On Now: Constable, Gainsborough, Turner and the Making of Landscape. This exhibition, recently opened in the John Madejski Fine Rooms and Weston Rooms at the Royal Academy of Arts, features works of art by three “towering figures” of English landscape painting – John Constable, Thomas Gainsborough and JMW Turner. The 120 works on display includes paintings, prints, books and archival material. Highlights include Gainsborough’s Romantic Landscape (c 1783), Constable’s The Leaping Horse (1825) and Boat Passing a Lock (1826), and Turner’s Dolbadern Castle (1800). There are also works by their 18th century contemporaries and artifacts including letters written by Gainsborough, Turner’s watercolour box, and Constable’s palette. Admission charge applies. Runs until 17th February. For more, see www.royalacademy.org.au.

• A new exhibition featuring some of London’s leading ladies of the eighteenth century opens at the National Portrait Gallery today. The First Actresses: Nell Gwyn to Sarah Siddons is the first exhibition devoted to eighteenth century actresses and features 53 portraits depicting the likes of Gwyn and Siddons as well as Lavinia Fenton, Mary Robinson and Dorothy Jordan. Highlights of the exhibition include a little known version of Joshua Reynolds’ portrait of Sarah Siddons as the “tragic muse”, William Hogarth’s The Beggar’s Opera and Thomas Gainsborough’s portraits of Giovanna Bacelli and Elizabeth Linley. The exhibition reveals the key role these women played in the celebrity culture found in London (and elsewhere) during the period. As a counterpoint, an accompanying exhibition displays photographs and paintings of some of today’s actresses. Runs until 8th January (an admission charge applies). For more information on the exhibition or the programme of accompanying events, see www.npg.org.uk.

Cemetery in Hackney and Kensal Green, a park in Hounslow and a Piccadilly property formerly used as the Naval and Military Club are among the “priority sites” listed on English Heritage’s annual Heritage At Risk Register. Released earlier this week, the register’s 10 London”risk priority sites” include London’s first metropolitan cemetery – Kensal Green (All Souls) – which dates from 1833, Gunnersbury Park in West London – featuring a large country home known as Gunnersbury Park House, it was built in 1801-28 and later remodelled, and a mansion at 94 Piccadilly – built in 1756-60 for Lord Egremont, it was later used at the Military and Naval Club and is now for sale. Others on the list include Abney Park Cemetery in Hackney – laid out in 1840, it is described as London’s most important Nonconformist cemetery, a medieval manor farm barn in Harmondsworth in London’s outer west, Tide Mill in Newham, East London, and the entire Whitechapel High Street and Stepney Green conservation areas. For more information, see www.english-heritage.org.uk/caring/heritage-at-risk/.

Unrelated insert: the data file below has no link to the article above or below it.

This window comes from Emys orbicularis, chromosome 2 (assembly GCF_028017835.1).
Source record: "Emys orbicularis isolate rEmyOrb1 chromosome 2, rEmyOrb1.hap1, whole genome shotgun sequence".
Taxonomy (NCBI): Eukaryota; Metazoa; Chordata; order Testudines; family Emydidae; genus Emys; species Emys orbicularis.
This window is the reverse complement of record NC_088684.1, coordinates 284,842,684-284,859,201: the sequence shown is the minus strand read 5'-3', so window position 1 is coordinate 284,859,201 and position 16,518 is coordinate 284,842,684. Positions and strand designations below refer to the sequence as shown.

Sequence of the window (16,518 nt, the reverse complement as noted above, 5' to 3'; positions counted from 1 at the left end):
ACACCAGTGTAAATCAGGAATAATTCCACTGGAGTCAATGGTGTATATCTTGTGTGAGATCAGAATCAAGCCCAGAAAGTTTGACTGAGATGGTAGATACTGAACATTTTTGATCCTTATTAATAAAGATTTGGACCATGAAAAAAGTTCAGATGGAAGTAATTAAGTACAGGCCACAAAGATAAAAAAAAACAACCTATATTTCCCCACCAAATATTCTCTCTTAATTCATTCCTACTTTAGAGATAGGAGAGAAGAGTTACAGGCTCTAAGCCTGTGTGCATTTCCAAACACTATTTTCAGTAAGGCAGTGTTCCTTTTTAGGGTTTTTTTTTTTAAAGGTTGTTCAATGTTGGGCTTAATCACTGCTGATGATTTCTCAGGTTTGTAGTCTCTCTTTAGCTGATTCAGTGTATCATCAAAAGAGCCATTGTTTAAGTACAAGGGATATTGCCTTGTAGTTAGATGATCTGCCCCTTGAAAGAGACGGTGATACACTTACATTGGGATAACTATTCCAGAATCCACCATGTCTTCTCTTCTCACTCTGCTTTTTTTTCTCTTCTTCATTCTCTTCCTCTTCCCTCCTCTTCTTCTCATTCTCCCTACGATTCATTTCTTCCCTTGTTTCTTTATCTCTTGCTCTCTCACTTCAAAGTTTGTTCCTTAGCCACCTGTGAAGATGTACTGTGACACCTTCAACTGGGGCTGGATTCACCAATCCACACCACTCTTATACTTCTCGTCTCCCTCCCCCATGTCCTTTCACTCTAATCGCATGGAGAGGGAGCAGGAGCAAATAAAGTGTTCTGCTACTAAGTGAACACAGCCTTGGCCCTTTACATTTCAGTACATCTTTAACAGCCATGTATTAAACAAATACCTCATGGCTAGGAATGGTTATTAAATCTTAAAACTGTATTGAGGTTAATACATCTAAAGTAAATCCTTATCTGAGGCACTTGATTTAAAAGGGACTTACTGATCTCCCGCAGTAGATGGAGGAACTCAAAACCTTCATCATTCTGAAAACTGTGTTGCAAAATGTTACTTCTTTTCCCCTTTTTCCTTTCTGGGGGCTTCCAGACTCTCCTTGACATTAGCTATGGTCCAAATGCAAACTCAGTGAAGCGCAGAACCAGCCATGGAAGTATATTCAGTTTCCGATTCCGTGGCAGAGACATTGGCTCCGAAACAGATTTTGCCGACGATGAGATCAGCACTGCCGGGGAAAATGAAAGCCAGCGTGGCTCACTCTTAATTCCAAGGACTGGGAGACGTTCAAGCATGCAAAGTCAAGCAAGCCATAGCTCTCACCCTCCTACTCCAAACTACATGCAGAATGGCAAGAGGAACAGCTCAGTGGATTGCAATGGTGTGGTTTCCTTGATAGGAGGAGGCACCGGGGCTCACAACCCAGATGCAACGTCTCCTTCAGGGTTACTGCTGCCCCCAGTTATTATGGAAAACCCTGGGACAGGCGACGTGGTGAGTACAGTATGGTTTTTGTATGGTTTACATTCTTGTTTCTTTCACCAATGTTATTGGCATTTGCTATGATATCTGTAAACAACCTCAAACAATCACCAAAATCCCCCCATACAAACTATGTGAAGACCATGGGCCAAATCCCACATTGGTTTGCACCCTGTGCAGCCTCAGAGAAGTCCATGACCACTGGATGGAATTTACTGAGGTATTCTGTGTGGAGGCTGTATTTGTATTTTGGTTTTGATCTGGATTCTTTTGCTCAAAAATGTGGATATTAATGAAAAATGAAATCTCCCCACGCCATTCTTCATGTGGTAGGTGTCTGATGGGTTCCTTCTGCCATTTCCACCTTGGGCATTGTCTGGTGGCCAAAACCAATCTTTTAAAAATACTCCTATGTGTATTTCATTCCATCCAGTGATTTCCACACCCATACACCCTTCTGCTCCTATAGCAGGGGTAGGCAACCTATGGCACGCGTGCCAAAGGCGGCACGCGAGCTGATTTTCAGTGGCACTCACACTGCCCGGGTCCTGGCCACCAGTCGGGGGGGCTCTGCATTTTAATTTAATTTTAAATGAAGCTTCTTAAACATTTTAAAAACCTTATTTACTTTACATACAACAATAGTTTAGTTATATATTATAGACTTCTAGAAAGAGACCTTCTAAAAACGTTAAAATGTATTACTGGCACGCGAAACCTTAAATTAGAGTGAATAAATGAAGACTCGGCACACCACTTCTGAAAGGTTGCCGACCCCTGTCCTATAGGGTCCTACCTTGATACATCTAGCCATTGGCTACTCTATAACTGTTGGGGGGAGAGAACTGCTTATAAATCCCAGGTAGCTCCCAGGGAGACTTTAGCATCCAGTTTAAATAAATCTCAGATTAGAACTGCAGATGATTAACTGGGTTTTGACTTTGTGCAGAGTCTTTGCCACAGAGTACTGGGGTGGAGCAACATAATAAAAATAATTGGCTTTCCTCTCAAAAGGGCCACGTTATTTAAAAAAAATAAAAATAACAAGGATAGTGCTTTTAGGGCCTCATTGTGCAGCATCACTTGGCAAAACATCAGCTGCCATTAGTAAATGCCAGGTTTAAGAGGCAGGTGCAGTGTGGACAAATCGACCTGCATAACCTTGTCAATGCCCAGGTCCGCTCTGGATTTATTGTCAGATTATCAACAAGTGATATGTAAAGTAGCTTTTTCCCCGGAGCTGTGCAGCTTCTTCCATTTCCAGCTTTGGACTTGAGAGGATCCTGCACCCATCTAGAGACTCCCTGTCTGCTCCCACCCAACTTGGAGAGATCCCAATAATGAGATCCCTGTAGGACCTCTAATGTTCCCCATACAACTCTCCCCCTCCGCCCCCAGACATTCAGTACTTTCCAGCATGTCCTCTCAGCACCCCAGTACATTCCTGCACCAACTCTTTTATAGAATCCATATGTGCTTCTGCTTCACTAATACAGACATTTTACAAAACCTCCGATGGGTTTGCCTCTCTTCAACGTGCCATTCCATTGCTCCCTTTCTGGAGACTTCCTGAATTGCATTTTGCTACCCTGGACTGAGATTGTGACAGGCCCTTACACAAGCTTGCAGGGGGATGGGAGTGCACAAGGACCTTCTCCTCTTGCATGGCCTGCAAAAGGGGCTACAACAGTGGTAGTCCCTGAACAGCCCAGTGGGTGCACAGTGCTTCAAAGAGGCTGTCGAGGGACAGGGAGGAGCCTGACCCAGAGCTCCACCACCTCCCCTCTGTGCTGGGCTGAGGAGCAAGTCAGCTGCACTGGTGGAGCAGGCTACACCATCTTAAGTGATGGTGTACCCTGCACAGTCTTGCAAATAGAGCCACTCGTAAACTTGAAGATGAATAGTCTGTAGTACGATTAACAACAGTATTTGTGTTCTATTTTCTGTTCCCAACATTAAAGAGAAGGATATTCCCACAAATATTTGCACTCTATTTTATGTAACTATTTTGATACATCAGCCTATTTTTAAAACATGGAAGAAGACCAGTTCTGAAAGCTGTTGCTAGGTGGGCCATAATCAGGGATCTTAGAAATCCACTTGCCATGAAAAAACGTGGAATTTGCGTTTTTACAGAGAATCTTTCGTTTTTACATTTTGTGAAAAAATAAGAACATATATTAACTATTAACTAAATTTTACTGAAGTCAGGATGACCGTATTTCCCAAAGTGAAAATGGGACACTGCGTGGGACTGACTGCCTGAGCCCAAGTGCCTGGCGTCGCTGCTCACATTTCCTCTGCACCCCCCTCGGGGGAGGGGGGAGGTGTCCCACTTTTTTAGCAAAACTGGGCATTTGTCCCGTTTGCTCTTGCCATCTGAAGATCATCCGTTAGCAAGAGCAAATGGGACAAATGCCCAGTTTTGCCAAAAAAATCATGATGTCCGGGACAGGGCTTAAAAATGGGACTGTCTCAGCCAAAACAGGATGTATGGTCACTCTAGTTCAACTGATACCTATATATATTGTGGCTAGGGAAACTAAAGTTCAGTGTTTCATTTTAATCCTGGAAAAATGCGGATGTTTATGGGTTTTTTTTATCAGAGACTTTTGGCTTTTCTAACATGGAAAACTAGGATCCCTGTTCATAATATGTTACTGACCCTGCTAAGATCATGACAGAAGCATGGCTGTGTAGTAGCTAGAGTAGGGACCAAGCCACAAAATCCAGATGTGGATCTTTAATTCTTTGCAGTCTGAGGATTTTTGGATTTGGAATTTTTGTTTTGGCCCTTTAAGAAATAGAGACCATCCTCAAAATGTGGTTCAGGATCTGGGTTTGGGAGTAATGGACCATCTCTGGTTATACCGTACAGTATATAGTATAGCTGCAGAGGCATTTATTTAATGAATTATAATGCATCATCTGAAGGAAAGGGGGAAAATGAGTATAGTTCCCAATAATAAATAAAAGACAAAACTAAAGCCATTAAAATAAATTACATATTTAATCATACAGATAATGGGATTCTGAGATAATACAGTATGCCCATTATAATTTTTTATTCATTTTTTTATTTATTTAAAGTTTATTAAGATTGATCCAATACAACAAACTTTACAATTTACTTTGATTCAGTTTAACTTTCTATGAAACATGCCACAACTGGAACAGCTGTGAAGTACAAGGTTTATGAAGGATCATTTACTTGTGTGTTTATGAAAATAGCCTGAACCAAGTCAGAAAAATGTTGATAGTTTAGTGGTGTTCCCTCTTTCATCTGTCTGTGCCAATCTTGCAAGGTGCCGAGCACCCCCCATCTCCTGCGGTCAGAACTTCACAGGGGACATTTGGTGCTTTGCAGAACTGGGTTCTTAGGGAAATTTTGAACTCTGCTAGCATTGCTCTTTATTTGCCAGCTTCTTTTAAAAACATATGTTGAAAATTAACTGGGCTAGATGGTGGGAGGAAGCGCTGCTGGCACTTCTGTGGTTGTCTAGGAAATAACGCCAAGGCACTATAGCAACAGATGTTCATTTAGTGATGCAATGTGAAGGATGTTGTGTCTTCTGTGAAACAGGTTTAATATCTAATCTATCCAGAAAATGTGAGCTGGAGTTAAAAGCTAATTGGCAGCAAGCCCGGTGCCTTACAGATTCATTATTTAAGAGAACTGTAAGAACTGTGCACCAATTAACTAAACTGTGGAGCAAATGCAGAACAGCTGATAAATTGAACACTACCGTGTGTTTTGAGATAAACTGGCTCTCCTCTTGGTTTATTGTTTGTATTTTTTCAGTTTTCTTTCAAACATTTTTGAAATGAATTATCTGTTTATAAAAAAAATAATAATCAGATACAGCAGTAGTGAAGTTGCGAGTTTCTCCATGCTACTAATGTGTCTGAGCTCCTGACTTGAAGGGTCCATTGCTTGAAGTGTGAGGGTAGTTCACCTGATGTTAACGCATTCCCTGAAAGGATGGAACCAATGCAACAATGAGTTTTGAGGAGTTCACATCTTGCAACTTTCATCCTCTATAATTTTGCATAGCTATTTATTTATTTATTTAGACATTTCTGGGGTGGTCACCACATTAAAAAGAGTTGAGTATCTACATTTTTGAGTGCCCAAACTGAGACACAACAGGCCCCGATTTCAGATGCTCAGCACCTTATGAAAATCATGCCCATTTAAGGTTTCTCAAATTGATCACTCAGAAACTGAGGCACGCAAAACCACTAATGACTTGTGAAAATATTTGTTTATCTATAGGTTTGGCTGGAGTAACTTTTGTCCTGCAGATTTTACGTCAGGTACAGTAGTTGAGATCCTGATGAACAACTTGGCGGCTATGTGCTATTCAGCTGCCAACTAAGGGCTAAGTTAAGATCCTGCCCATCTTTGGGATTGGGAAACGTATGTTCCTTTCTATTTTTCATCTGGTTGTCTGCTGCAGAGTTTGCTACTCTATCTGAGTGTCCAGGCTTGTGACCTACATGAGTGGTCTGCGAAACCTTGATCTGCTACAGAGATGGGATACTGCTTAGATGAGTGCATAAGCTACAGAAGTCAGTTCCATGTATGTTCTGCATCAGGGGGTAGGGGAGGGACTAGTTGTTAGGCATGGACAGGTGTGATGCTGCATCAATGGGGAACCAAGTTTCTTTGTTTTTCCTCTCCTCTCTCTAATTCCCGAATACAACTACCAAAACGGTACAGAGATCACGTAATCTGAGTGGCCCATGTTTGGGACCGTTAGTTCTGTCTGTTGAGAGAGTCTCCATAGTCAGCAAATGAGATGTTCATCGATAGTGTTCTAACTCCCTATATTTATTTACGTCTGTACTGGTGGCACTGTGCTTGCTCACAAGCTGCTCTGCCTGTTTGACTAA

On Now: The Heart of the Great Alone: Scott, Shackleton and Antarctic Photography. Opening at the Queen’s Gallery, Buckingham Palace, tomorrow, the exhibition marks the centenary of Captain Robert Scott’s ill-fated expedition to the South Pole and features a collection of photographs presented to King George V by the official photographers on Scott’s expedition of 1910-13 and Ernest Shackleton’s expedition of 1914-16 as well as unique artifacts including the flag given to Scott by Queen Alexandra (the widow of King Edward VII) which was taken to the Pole. Highlights include Herbert Ponting’s images The ramparts of Mount Erebus and The freezing of the sea and Frank Hurley’s stunning images of Shackleton’s ship Endurance as it was crushed by ice. Runs until 15th April, 2012 (admission charge applied). For more, see www.royalcollection.org.uk.